This is a guest post by Per Thulin, co-founder of Youtify and previously a developer at Flattr. Now he is on a task to do an app, the perfect editor.

The target audience for my app is not very big and I do not expect it to attract venture capital. Still, it will improve the lives for many people, and this is where crowdfunding shines: it is simply the best way for people to get together and fund projects that they want to see happen, even though the market for these projects is not big enough for the traditional way of funding.

I use two kinds of crowdfunding: I have a fund-raising Indiegogo and Flattr. Services like Indiegogo and Kickstarter are great for raising the initial amount of money that is needed for a project to get of ground. But what happens when the campaign is over? Software projects never gets “done”, users will always demand software to improve over time, operating systems evolve and bugs will always be found long after initial release. This is the big difference between Flattr and the other: Flattr never stops. At Flattr, the money will continue to flow as long as people wants the project to live.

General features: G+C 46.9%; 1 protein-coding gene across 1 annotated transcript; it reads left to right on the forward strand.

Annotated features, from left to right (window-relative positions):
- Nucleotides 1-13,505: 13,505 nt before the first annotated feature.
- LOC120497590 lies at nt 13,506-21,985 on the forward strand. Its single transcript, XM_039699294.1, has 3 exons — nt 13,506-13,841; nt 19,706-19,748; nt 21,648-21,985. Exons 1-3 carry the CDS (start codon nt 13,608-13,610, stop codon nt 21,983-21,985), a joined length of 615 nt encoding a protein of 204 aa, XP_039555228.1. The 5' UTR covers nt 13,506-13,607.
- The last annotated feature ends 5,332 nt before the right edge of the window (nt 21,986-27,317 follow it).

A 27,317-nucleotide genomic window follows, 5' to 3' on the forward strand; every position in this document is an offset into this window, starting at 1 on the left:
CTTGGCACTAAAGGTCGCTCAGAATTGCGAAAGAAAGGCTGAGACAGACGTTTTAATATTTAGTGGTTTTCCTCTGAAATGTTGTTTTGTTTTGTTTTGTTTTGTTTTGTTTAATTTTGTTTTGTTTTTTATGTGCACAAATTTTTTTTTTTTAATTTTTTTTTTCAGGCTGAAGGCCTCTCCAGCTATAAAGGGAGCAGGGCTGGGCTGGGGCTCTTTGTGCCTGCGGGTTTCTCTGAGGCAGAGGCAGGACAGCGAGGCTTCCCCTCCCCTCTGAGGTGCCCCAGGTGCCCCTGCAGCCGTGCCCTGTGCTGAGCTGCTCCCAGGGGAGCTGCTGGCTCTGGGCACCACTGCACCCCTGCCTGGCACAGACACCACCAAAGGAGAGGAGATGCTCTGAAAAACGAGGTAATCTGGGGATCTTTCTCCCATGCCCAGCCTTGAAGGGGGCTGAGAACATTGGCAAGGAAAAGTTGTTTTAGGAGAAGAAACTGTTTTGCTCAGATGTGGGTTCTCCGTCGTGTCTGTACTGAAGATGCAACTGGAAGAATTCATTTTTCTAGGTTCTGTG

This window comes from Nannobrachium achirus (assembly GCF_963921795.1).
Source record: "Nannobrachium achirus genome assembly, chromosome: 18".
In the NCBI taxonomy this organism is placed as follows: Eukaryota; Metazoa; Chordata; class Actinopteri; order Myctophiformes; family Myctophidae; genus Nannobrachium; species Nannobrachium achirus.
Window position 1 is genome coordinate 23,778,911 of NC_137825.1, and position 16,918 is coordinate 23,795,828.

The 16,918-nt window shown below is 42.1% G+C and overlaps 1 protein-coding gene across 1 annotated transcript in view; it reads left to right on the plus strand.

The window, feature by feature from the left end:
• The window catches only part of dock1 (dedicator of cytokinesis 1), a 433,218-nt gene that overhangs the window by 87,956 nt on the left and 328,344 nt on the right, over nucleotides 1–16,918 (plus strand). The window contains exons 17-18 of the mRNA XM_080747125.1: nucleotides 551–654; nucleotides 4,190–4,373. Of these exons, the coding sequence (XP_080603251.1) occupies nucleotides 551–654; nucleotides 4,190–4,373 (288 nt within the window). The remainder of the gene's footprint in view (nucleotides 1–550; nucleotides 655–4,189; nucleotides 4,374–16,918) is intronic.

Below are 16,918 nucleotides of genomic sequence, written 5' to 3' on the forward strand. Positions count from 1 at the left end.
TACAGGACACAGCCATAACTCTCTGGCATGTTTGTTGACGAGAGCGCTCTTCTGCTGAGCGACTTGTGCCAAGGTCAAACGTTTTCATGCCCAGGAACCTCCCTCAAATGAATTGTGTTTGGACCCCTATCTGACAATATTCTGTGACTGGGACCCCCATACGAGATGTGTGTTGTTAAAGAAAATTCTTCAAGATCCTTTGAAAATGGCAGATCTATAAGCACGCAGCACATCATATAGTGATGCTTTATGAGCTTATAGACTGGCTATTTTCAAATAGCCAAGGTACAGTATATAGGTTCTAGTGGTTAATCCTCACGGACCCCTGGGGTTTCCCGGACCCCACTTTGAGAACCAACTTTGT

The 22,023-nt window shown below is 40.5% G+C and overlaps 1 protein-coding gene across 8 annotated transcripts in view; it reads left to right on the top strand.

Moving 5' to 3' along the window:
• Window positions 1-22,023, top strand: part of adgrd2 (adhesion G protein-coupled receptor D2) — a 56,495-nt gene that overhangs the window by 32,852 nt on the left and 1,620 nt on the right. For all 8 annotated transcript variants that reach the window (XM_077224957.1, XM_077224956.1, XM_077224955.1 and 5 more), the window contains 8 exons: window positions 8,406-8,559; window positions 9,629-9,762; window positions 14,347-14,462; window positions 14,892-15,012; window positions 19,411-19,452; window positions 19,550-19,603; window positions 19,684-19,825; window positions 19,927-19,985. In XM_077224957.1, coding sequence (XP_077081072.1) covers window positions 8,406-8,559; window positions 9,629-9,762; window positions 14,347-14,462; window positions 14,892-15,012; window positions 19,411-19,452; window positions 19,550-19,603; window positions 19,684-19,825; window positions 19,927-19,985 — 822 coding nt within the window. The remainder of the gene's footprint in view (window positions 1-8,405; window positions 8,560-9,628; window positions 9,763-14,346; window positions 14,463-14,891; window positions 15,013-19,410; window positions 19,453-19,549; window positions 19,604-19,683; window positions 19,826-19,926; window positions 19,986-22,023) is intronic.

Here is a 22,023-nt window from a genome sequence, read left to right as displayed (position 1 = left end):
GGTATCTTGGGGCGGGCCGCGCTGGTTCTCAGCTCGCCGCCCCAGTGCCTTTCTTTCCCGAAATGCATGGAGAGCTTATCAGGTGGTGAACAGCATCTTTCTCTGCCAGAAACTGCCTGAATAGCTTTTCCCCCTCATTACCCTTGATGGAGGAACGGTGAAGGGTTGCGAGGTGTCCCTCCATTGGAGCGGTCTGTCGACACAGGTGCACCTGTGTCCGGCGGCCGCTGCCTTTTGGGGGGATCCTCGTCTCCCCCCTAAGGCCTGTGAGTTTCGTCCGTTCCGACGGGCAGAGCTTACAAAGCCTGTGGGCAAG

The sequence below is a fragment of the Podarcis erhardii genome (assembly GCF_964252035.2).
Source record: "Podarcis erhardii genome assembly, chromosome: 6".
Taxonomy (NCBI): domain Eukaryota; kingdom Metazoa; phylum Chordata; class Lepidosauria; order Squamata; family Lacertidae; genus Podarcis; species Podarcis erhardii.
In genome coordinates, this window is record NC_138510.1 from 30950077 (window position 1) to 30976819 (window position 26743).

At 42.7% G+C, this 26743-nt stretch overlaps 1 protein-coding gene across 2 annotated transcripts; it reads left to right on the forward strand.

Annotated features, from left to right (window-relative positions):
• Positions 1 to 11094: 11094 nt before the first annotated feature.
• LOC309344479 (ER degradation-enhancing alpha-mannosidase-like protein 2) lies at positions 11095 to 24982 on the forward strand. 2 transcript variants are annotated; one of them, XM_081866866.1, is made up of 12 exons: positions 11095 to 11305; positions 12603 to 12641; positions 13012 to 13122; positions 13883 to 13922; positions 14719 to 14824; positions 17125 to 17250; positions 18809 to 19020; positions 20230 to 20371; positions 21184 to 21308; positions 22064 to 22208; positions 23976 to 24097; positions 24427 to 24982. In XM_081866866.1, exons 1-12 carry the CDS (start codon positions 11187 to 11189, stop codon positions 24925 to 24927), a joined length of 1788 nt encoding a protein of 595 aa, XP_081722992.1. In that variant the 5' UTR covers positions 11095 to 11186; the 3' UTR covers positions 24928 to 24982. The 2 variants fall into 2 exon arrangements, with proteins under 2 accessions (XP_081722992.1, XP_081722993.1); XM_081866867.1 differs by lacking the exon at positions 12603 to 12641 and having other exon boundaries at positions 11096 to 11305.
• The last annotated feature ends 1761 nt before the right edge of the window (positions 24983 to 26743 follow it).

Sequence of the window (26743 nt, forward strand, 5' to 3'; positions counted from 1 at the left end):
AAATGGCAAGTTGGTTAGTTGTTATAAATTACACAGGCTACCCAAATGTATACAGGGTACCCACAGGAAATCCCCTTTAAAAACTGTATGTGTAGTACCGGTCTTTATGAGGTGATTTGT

Apps, just like music and film, is best distributed using the Internet. However, creators on the Internet still lacks a good way to get any money for their work. Hopefully Flattr can solve this. I plan to integrate Flattr into the editor itself making it super simple for anyone to support the editor they love while actually using it.

If you are developer, be sure to check out HappyEdit at Indiegogo and Flattr and join me in my adventure.

/Per :)

This is the first guest post on the Flattr blog. If you have something you want to put the spotlight on with a guest post contact us.

4 thoughts on “Why Flattr is great for app developers

  1. Hey, thanks for having me on the blog!

    Now, I’m interested in hearing YOUR thoughts on app development + crowdfunding – is it the way to go, or are app stores the future as well as the present? I’ll stick around here in the comments!

  2. Guest posts are a great idea. But the authors should have their own Flattr button without having to comment on their own article ;-)

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